Province Has an Obligation to Protect Retirees, CAW Says

April 8, 2009, 2:36 PM EST

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Canadian Auto Workers union President Ken Lewenza says the Ontario government has a "moral and legal responsibility" to help protect the pensions of all workers in the province, and should be strengthening the provincial pension backstop, not weakening it.

Lewenza was reacting to comments today from Premier Dalton McGuinty indicating the province's Pension Benefits Guarantee Fund (PBGF) will not cover retired autoworkers in the event that their pensions were affected by a potential bankruptcy at General Motors Canada or other major auto companies.

"Retired workers are the innocent victims of this crisis, and the provincial government cannot abandon them if we experience the worst-case scenario of a major bankruptcy," Lewenza said.

"And this is not just an issue for autoworkers.  It's an issue for all workers in Ontario who toil their whole working lives in hopes of enjoying a decent retirement," Lewenza added.  "Government has an absolute responsibility to protect retirees from the worst effects of the financial meltdown, and the irresponsible actions of their employers."

Lewenza pointed out that the provincial government shares responsibility for the pension crisis at General Motors, because of a 1992 loophole (long opposed by the CAW) in the Pension Benefits Act that allows GM to fund its pension to a weaker standard than other employers.  Lewenza also pointed out that even when GM Canada was the most profitable business in Canada (as was the case for many years in the 1990s) it underfunded its pension plan.

"GM's pension fund is in trouble largely because of the failure of provincial pension regulations.  And GM has paid a very substantial proportion of the premiums that have been collected over the years by the Pension Benefit Guarantee Fund.  So for the government to now suggest that retired autoworkers would be denied the protection of this fund in unconscionable."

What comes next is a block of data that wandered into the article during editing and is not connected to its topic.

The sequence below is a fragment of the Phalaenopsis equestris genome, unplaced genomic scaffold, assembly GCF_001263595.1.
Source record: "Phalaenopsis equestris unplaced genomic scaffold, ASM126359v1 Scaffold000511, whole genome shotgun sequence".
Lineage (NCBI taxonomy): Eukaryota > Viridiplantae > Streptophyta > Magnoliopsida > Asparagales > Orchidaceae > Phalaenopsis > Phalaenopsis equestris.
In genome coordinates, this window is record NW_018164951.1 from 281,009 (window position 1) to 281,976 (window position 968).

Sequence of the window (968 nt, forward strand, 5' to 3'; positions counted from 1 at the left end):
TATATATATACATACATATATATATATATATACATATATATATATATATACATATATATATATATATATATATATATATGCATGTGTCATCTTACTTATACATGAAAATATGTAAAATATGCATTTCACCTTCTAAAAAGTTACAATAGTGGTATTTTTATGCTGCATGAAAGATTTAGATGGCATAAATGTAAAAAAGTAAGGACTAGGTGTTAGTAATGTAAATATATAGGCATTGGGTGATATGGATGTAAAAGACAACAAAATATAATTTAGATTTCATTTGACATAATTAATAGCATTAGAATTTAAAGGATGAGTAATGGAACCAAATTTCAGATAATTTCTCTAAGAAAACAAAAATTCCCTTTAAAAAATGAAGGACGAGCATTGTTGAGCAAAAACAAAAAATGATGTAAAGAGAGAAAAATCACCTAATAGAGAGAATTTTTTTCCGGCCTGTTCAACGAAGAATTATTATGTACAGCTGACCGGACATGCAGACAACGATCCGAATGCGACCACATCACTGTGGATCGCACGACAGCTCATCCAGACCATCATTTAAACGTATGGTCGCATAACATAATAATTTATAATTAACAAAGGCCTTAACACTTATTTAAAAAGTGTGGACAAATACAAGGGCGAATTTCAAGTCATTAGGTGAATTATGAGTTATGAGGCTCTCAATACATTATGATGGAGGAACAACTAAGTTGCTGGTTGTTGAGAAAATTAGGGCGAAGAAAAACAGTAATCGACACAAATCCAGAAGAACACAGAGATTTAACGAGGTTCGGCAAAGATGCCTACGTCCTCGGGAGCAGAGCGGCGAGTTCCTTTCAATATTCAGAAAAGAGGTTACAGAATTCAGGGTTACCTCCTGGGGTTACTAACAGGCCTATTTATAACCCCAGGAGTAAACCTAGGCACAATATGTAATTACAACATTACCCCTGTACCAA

"Retired autoworkers are being singled out today.  But every person in Ontario with a defined benefit pension is also at risk, if the government abandons its responsibility to backstop the system," Lewenza said.  He pointed out that the provincial government's own Expert Commission on Pensions (headed by Harry Arthurs) recently recommended the expansion of the PBGF, to cover a larger portion of pensions affected by the bankruptcy of plan sponsors.  But now the government seems to be moving in the opposite direction.

Lewenza stressed that the best way to secure pensions for both current and future retirees at GM and the other automakers is to keep the companies operating long into the future.  He recommitted the CAW's willingness to engage in three-way discussions (with the automakers, the provincial and federal governments, and the CAW) on ideas for smoothing and financing pension costs and other so-called "legacy" costs as part of the broader restructuring of the auto industry.

"Our top priority is keeping GM and the other automakers in business," Lewenza said.  "We look forward to working with both levels of government and the companies in a shared effort to develop a more sustainable and secure system for funding pensions and other retiree benefits."


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